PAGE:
I picked up a lot of muscle car “picture books” when I was a teenager—oversize hardcover volumes filled with beautiful studio photographs of Mustangs, Camaros and Chargers, and some captions and blurbs of text.

Randy Leffingwell’s new book Wide-Open Muscle: The Rarest Muscle Car Convertibles technically falls into this genre, too, but stands out for its focus on ragtop factory street rods from the dawn of the Disco Era.

Whereas the books I used to read would cover the basic already-know-them histories of the Corvette, or the Mustang, or whatever particular marque they happened to be about, Leffingwell’s zooming in on a less-explored niche allows for some real education.

Don’t get me wrong, some words are wasted on the birth-of-the-genre scripture that most muscle car enthusiasts have read a thousand times before, but most of it explores what set these roaring roofless machines apart from their coupe cousins.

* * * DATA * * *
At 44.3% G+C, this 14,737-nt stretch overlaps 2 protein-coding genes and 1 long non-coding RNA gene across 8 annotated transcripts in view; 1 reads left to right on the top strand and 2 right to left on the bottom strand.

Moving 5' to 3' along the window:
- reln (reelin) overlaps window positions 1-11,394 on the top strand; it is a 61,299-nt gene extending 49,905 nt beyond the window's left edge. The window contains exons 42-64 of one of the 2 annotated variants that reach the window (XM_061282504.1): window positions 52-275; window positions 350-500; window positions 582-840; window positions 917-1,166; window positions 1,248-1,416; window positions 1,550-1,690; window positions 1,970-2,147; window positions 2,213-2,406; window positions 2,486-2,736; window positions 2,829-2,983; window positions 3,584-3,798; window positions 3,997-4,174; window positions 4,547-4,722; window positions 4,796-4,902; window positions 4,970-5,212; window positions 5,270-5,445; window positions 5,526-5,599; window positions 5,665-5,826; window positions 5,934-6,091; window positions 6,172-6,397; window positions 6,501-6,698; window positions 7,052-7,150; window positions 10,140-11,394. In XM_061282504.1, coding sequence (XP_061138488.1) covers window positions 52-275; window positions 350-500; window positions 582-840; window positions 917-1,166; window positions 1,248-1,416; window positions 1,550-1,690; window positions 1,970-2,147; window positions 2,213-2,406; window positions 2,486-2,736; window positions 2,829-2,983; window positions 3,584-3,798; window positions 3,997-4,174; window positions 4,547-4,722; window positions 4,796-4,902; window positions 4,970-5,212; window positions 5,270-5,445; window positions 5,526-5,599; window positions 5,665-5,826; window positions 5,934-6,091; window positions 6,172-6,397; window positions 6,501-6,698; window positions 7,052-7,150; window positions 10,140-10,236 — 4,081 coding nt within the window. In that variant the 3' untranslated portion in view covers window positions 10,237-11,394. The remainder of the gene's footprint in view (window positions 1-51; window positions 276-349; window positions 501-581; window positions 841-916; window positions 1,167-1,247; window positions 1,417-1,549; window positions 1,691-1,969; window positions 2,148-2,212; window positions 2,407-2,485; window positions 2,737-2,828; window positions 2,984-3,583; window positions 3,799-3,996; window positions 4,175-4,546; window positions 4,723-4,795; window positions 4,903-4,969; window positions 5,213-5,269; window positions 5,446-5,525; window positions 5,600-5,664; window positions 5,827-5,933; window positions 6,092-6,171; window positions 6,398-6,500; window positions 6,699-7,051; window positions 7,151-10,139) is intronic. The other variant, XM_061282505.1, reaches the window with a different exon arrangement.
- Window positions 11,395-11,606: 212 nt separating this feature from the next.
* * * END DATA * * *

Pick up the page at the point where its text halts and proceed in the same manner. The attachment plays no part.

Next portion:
Leffingwell also runs the numbers, citing engine specs and period HOT ROD Magazine reviews. What he doesn’t do? Very often get into too much detail about the particular examples photographed for the book.

Tom Loeser supplies the undeniably gorgeous full-page full-colour photography for the book, which all feature as subjects cars from the famous anonymous Brothers Collection.


The cars are all factory-appearing, and while reading about production numbers and compression ratios is all well and good, I felt compelled to hear more about the history and details of the Brothers’ ’69 Road Runner convertible specifically, or their ’69 Cougar XR7 ragtop.

As the name suggest, as with other “picture books,” the words are overtaken for space, here, by the photography, so while you can look forward to some details, don’t pick up this volume expecting a convertible-muscle-car encyclopedia.

Wide-Open Muscle: The Rarest Muscle Car Convertibles is available in hardcover format in bookstores and via Amazon.ca.